It was during that time that Ahrens said he began noticing the toll drugs had taken on his community. He was also disturbed by how pop culture glamorized gang and prison life. That led to the making of “D.O.P.E.”
“I felt a responsibility to make that film,” he said. “After going through the ’60s and seeing so many good, intelligent people die, I needed to do something. Too many kids were getting the wrong message from exploitative films that played to their vices and weaknesses.”
After the film, Ahrens helped write a HarperCollins autobiography of Hosoi, who found God while serving a four-year prison sentence for possession to sell $65,000 of methamphetamine. Today, Hosoi runs a skateboard shop and is a part-time pastor in Huntington Beach.
In doing interviews for the book over the past year, Ahrens said he found many commonalities. Most of the subjects — 19 men and 2 women — had difficult childhoods with absent, cruel or criminal fathers and drugs, physical abuse and sexual abuse in the home.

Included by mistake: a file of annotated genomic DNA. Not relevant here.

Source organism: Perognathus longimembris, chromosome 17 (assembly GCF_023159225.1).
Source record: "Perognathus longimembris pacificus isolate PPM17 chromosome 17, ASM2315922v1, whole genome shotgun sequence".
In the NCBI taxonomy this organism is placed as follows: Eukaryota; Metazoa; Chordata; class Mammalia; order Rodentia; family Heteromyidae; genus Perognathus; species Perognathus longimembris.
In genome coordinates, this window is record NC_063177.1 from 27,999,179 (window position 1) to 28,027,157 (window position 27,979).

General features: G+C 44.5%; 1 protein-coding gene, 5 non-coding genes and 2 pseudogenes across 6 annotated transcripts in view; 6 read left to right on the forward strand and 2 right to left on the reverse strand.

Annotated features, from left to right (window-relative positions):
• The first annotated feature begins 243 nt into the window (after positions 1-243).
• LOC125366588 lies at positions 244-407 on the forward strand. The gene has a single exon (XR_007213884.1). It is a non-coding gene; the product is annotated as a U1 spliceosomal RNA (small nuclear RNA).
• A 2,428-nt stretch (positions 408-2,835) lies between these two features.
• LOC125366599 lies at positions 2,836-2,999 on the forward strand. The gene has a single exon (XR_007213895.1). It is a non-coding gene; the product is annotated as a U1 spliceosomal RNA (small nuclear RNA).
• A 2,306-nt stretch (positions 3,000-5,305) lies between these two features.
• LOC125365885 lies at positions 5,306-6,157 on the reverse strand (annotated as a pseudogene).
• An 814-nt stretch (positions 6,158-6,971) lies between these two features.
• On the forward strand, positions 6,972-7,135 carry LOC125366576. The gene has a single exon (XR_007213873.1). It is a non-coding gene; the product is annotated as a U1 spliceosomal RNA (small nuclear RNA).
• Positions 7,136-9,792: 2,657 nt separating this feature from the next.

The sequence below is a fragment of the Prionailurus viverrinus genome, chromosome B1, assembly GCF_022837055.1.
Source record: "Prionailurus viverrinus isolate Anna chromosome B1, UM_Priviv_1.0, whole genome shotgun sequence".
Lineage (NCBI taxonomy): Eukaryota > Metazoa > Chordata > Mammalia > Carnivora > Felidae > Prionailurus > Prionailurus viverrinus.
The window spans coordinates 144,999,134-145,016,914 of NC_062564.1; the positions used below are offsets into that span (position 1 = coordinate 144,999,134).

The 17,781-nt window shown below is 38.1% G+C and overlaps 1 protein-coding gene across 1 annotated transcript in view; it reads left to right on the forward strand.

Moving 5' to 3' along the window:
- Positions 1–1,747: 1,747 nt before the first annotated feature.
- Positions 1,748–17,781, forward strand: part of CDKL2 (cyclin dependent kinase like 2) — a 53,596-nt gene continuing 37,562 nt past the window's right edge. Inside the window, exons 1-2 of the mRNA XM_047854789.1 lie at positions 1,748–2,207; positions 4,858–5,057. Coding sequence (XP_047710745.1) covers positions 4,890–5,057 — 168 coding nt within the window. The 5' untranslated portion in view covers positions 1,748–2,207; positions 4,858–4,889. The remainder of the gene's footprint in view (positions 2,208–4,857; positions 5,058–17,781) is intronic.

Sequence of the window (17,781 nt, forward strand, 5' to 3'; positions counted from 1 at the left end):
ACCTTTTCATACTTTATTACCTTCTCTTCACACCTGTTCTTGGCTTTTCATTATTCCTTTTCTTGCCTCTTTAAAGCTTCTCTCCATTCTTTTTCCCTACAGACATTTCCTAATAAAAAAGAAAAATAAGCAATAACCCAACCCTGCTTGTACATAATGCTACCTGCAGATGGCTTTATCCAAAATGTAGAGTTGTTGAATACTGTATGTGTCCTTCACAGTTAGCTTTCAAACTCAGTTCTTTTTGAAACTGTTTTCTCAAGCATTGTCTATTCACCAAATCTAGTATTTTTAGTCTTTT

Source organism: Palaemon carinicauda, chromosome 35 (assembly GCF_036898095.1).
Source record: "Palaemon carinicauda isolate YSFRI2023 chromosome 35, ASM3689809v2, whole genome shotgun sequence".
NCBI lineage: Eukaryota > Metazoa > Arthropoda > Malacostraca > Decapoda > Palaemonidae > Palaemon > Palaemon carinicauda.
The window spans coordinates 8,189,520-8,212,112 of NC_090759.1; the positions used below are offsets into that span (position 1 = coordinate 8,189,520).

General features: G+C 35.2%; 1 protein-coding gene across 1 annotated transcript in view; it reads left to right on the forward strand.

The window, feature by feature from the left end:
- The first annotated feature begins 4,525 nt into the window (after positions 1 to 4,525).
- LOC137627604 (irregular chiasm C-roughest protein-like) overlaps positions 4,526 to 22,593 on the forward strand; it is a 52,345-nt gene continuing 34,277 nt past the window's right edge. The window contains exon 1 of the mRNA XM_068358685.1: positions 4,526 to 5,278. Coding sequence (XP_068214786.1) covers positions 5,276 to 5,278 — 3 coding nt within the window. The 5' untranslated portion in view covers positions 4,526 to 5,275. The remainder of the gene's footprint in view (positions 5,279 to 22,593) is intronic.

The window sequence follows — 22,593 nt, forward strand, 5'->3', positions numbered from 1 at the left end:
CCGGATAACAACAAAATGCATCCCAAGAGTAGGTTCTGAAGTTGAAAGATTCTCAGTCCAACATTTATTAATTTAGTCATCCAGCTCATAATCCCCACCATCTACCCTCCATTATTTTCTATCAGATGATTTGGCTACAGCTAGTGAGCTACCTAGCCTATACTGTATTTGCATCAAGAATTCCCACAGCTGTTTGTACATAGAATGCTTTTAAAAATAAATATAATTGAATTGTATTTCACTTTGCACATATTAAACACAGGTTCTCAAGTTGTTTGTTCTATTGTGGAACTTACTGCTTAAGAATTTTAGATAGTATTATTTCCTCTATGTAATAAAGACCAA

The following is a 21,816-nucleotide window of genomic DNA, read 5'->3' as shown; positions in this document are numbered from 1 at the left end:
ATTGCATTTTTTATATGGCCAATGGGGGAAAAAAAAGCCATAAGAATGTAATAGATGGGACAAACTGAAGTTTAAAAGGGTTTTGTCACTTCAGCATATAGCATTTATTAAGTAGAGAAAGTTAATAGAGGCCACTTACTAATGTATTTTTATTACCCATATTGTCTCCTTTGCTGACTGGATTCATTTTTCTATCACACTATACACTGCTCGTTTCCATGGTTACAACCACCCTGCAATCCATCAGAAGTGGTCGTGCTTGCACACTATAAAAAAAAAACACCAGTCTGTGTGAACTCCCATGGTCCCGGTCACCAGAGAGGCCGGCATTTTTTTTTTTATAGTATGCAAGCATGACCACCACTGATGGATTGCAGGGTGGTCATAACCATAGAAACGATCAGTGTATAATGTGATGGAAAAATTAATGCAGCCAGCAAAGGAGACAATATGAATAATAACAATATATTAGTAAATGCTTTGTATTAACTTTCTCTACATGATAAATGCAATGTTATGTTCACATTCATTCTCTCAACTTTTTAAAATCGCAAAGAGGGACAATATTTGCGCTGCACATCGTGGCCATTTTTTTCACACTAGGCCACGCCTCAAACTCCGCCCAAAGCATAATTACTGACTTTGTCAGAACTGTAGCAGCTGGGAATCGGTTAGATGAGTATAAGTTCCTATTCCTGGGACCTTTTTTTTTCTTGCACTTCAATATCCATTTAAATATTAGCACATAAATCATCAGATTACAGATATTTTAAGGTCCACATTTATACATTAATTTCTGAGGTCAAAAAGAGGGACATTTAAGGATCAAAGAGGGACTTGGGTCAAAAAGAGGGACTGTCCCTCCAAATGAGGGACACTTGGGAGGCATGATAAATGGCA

Many joined gangs around the age of 14 for the adrenaline rush and sense of belonging. All of the addicts say their drug use began with marijuana and that their addiction motivated and intensified their crimes.
The interviews are mostly presented in a Q&A format and cover the subjects’ childhood, crime and prison experiences and journey to faith and sobriety. Each chapter ends with their favorite Bible verse. Most chose scriptures from the Apostle Paul, Ahrens said, because he turned away from violent extremism when he met Jesus.
Among the diverse subjects are San Diego residents Nadine Goddard and Raylene Brooks, who both spent more than 20 years in prison as accessories to murders committed by their boyfriends. There are also interviews with Manson Family killer Randall “Tex” Watson; mobsters Michael Franzese and Rocco Morelli; rapper Matthew “Emcy” Conant; and surfers Jack “Murf the Surf” Murphy and Shawn Briley.